One would not think rendering and food processing facilities would be considered chemical plants, but the definitions in a Department of Homeland Security (DHS) interim final rule on chemical security released in April may require compliance by renderers depending on the materials in a plant. For example, firms with as little as 7,500 pounds of anhydrous ammonia will be required to comply.
In response to this interim final rule, the National Propane Gas Association and 14 other trade associations, including the National Renderers Association (NRA), formed a joint coalition to respond to the new DHS chemical security regulations.
“These rules have a disproportionate impact on agricultural businesses and farmers,” said Jim Thrift, vice president for the Agricultural Retailers Association. “The agricultural community not only has to comply with the new rules on propane but a number of other common agricultural chemicals used in food production and farming.”
Agricultural associations such as the American Corn Growers Association, National Cotton Council, American Farm Bureau, American Feed Industry Association, National Pork Producers Council, Agricultural Retailers Association, U.S. Poultry and Egg Association, and nine others sent representatives to the coalition’s July meeting.
Prepared by Hogan and Hartson law firm on behalf of the Food Industry Environmental Council, of which NRA is a member, an analysis of the key aspects of the final rule and proposed chemical list include the following:
• Risk tiers. The rule maintains the risk-based approach outlined in DHS’ advance notice of rulemaking, establishing four tiers of covered facilities ranging from high (tier 1) to low (tier 4). The higher a facility’s risk tier, the greater the applicable requirements.
• Ammonia threshold. Ammonia is listed on the DHS list of “chemicals of interest” with a 7,500 pound screening threshold quantity. If this proposed threshold is finalized, any facility that possesses 7,500 pounds of ammonia will be required to comply with the rule’s screening requirements.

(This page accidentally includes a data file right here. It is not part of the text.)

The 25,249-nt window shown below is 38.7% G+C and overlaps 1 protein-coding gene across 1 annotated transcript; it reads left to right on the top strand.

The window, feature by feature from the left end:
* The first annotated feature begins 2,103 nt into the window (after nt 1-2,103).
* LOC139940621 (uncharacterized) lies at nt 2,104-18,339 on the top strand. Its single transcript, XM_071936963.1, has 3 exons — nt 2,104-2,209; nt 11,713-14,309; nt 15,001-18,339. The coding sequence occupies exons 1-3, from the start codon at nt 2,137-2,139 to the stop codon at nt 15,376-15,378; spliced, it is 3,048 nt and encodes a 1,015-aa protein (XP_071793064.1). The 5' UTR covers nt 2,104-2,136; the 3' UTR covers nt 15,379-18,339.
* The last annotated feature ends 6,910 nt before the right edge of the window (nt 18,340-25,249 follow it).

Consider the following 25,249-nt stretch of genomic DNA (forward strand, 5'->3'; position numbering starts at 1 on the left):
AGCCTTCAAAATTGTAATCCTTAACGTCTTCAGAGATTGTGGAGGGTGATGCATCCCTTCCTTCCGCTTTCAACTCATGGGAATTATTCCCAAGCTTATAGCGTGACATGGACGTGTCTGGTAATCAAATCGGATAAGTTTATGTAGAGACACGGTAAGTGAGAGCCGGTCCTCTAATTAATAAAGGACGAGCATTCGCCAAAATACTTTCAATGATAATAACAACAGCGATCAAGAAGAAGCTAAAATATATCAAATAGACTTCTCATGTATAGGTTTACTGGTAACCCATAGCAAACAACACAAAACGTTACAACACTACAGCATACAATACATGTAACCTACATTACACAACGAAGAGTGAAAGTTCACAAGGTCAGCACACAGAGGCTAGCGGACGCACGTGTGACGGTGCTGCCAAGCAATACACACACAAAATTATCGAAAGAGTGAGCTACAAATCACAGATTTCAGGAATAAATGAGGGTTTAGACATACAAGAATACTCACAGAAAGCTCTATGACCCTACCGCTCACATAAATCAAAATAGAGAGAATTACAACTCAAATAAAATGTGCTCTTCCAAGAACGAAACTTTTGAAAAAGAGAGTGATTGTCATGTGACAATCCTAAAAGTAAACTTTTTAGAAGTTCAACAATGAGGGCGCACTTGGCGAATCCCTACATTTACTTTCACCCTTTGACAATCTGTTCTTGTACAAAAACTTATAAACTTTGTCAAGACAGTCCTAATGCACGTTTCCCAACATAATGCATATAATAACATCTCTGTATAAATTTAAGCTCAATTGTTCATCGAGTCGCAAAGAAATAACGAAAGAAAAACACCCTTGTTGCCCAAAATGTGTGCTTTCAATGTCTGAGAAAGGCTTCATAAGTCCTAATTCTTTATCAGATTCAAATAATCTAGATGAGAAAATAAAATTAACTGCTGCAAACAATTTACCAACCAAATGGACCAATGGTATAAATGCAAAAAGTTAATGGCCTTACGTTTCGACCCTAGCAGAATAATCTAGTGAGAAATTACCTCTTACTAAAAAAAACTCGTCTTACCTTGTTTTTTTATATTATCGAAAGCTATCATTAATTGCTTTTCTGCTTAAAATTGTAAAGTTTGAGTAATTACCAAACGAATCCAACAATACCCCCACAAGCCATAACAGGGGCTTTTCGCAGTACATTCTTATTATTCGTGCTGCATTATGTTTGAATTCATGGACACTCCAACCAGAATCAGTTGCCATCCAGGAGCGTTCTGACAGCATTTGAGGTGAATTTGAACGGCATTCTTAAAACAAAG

• Risk analysis. Any facility that possesses a “chemical of interest” on the DHS list at the designated threshold quantity (which in some cases is any amount) must complete and submit a “top screen” consequence analysis. Results of this analysis will determine a facility’s risk tier and whether additional requirements apply. DHS also retains the authority to require other facilities without threshold amounts of listed chemicals to complete the top screen analysis.
• Security vulnerability assessments. Facilities determined to be high risk must complete a vulnerability assessment, including asset characterization, threat assessment, and countermeasures analysis.
• Site security plans. High-risk facilities also must prepare and implement site security plans. The types and intensity of security measures required in the plans will depend on a facility’s risk tier.
• Timing. The final rule sets time frames for submission of required information: 60 days from the date of finalization of the chemicals list for the top screen analysis; 90 days from the date of notification by DHS for the security vulnerability assessment; and 120 days from the date of DHS notification for the site security plan. In addition, for facilities in the highest risk tiers (1 and 2), the required information will have to be updated every two years; for facilities in lower risk tiers (3 and 4), it will have to be updated every three years.
• Technology. Inherently safer technologies are not required, although facilities are free to consider them as security measures.
• Alternative security measures. The final rule retains the provision allowing use of alternate security programs, but specifies that DHS must find that the alternate program “provides an equivalent level of security” to that required under the regulations. In addition, low-risk facilities (those in tier 4) may rely on alternate programs in lieu of vulnerability assessments or site security plans, while those in higher tiers may only use alternate programs for their site security plans.
• Enforcement. The final rule maintains DHS’ ability to issue orders for any noncompliance with the regulations, and adds a provision allowing for adjudication of certain DHS determinations, such as disapproval of a site security plan or issuance of an order.
• Preemption. The rule only preempts state laws that directly conflict with federal requirements, and DHS does not believe that any currently applicable state measures present such a conflict.
• Fees. Although the rule does not impose fees, DHS states in the preamble that it is considering fees for filing, inspections, and screening, and may propose such fees in a future rulemaking.
• Guidance. DHS intends to issue guidance on risk-based performance standards, inspections, and recordkeeping in the near future.
Congressional opponents of the DHS regulation, most notably Senator Charles Grassley (R-IA), have expressed interest in supporting the coalition’s position. DHS is on a fast-track to complete these regulations, so the coalition is urging its members to become informed about this emerging compliance crisis and contact their senators to limit the department’s reach.
Tech Topics – August 2007 RENDER | back